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Obstacles Delaying Universal Coverage in the United States

, Obstacles Delaying Universal Coverage in the United States

Universal coverage refers to a social health insurance system in which healthcare funds are disbursed from a reservoir of taxpayer revenue. What this means for the average citizen is that many types of hospital procedures (even advanced surgeries and treatments), pharmaceutical drugs, physical therapy, and other types of medical costs are covered with very minimal charges to individual citizens. Typically, revenue for universal healthcare coverage is collected via income tax. It is interesting to note that 32 of 33 of the industrialized nations presently have some form of universal coverage in place for their citizens, with the United States being the lone exception.

The Affordable Care Act of 2010 (also known as Obama Care or the ACA) was passed in order to address some of these problems. Under the Affordable Care Act, small business owners with 50 or more full-time employees must provide some form of health insurance for their full-time staff, or face a substantial financial penalty. The ACA also established several tiers of government-subsidized public insurance for purchase by the public. Individual citizens who want to opt out of coverage must also pay a financial penalty ($95 or 1% of their income in 2014, whichever is greater). Though the Affordable Care Act is set to expand health insurance options for tens of millions of citizens nationwide, it has come under fire for offering high deductibles for basic plans, as well as pricing premium insurance plans beyond the reach of many American families. Many opponents cite this as proof of the law not going far enough, and instead advocate for the creation of a true universal coverage system.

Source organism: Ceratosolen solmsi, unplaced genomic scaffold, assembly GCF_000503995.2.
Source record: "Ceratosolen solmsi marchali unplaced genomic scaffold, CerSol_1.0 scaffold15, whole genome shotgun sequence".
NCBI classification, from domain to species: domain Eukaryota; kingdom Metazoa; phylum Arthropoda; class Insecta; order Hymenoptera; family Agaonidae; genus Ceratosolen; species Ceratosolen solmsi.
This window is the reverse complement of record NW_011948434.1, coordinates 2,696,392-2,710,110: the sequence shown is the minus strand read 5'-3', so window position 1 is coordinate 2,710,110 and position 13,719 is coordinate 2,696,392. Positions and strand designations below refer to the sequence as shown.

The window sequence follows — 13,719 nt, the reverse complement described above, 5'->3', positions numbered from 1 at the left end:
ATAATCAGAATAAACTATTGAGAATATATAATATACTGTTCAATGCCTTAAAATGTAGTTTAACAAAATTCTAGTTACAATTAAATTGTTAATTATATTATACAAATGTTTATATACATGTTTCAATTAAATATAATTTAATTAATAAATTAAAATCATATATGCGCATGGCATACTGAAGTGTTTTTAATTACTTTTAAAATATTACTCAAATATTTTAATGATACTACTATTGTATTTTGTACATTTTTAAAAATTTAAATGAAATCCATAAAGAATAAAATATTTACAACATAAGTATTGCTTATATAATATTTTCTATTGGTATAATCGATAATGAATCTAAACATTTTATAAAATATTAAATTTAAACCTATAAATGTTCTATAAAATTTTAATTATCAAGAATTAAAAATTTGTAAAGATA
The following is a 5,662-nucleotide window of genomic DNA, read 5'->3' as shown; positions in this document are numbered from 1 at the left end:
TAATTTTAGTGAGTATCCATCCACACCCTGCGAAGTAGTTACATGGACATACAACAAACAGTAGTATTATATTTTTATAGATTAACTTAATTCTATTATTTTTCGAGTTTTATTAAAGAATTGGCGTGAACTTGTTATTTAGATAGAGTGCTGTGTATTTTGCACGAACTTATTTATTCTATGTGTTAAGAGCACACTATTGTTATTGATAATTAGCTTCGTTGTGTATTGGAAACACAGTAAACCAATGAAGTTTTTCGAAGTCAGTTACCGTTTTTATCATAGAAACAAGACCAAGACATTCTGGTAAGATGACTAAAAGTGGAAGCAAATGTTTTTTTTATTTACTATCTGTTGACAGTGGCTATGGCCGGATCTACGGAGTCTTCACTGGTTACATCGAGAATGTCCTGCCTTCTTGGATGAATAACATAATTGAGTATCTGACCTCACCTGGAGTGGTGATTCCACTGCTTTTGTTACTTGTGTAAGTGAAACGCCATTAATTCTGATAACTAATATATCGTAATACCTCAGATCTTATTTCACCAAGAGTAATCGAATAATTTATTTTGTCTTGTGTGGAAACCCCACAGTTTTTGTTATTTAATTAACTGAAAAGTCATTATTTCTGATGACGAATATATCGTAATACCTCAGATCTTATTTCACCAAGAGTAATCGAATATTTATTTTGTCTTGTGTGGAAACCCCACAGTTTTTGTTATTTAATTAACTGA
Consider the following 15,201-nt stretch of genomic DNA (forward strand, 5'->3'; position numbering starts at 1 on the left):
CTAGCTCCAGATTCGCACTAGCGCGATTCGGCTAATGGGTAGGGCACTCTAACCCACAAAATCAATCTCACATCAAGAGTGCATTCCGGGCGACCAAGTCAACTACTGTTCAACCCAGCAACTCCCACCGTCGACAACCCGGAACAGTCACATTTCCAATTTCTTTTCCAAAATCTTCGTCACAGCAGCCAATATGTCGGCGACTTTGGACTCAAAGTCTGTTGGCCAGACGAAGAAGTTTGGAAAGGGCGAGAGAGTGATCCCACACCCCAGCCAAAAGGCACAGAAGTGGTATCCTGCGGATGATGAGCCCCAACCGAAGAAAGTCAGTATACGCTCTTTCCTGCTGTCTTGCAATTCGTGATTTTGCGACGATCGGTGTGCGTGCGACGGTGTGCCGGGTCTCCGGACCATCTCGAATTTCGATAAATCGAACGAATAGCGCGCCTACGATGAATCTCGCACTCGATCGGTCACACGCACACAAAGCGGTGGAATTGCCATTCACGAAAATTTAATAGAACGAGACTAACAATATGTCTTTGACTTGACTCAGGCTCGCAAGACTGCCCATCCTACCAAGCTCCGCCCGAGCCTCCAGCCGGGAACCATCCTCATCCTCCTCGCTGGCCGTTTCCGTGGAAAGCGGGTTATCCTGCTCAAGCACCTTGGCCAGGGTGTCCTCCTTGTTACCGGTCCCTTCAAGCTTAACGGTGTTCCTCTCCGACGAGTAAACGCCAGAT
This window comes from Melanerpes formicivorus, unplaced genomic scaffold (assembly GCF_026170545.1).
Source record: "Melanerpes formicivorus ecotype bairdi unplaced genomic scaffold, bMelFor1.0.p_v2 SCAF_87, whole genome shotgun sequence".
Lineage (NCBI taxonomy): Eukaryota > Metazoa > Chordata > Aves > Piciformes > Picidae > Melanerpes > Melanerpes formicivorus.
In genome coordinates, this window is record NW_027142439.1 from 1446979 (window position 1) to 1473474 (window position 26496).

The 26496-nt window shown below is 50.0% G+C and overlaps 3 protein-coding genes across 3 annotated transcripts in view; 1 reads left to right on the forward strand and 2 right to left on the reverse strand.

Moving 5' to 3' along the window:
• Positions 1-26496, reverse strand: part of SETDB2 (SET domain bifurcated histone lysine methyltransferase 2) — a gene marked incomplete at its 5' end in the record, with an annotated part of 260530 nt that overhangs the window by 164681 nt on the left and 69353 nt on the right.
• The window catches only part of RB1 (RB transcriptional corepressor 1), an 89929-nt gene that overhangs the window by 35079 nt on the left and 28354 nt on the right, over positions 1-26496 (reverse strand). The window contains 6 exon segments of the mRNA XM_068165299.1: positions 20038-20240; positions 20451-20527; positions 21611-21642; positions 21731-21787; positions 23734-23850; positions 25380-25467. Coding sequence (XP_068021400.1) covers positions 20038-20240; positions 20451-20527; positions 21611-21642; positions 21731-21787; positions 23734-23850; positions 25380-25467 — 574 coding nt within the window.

The legal and historical precedent for such a system is already in place: Medicare is a socialized form of health insurance available to all US citizens over the age of 65. Proponents of a universal coverage system claim that the methods used in Medicare could be expanded to cover all American citizens regardless of income or age. Opponents cite the problems with Medicare, such as its failure to address the rapidly increasing costs brought on by a disproportionate segment of the population (baby boomers) reaching retirement age who are seeking expensive end-of-life care. While these are valid concerns, there are also studies that show a universal coverage system would actually reduce the cost of healthcare delivery in the United States.

Conclusion:
These studies cite the leverage gained by national governments, which, under universal coverage, award national contracts for certain medical products (artificial hips, for example). Private medical manufacturers compete intensely to supply these products, which provide continuous incentive for private medical manufacturers to keep their products safe, effective and affordable in hopes of winning a bid for a national contract. This leverage might be enough to sway public opinion (and private health insurance companies) toward establishing a true universal coverage system.

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